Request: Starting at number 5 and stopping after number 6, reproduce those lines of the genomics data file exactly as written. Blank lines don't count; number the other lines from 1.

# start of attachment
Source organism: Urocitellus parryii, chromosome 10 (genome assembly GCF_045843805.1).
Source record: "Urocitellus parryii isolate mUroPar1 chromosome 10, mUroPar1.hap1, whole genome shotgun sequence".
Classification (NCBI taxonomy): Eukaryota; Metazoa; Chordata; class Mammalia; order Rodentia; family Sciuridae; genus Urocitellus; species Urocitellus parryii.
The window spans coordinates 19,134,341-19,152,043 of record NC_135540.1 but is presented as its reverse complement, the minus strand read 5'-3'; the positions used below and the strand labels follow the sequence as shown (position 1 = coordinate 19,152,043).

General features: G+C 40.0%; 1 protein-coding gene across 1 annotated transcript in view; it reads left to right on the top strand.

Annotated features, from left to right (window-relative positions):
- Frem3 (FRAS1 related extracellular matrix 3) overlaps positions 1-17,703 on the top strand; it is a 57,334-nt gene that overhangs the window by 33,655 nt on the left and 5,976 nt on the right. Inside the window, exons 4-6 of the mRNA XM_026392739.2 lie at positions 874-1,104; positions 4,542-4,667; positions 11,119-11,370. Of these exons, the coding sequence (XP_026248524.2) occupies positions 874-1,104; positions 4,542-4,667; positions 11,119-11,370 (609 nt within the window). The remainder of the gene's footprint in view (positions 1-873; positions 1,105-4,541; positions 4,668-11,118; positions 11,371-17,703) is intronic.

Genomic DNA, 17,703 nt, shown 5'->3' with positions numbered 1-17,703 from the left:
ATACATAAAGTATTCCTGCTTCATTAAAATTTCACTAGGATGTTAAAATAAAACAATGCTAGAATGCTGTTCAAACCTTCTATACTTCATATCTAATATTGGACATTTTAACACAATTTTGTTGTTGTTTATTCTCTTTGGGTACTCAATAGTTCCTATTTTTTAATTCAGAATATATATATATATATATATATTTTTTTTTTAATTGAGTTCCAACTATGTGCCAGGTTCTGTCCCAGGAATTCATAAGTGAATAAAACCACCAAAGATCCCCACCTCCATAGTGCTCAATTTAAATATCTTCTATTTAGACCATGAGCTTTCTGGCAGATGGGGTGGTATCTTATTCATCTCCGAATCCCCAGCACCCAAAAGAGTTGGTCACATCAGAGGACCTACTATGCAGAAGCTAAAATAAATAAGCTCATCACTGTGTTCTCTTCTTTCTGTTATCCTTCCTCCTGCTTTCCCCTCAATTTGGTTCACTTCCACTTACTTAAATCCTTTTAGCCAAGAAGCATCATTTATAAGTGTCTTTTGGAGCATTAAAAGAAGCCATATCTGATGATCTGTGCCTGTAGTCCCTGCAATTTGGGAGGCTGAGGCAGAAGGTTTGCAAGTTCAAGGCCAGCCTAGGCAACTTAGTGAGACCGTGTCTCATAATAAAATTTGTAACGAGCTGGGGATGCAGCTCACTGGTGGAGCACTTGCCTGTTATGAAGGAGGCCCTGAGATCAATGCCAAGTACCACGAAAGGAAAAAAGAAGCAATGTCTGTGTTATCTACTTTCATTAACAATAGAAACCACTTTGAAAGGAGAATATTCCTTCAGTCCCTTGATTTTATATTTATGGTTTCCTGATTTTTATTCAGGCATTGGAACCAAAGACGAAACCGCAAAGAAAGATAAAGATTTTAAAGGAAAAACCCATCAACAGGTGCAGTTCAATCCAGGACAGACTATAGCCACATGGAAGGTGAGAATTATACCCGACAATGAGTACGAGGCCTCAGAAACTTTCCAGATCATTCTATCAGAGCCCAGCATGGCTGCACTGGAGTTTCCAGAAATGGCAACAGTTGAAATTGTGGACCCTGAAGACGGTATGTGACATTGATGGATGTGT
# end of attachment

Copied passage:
General features: G+C 40.0%; 1 protein-coding gene across 1 annotated transcript in view; it reads left to right on the top strand.

Annotated features, from left to right (window-relative positions):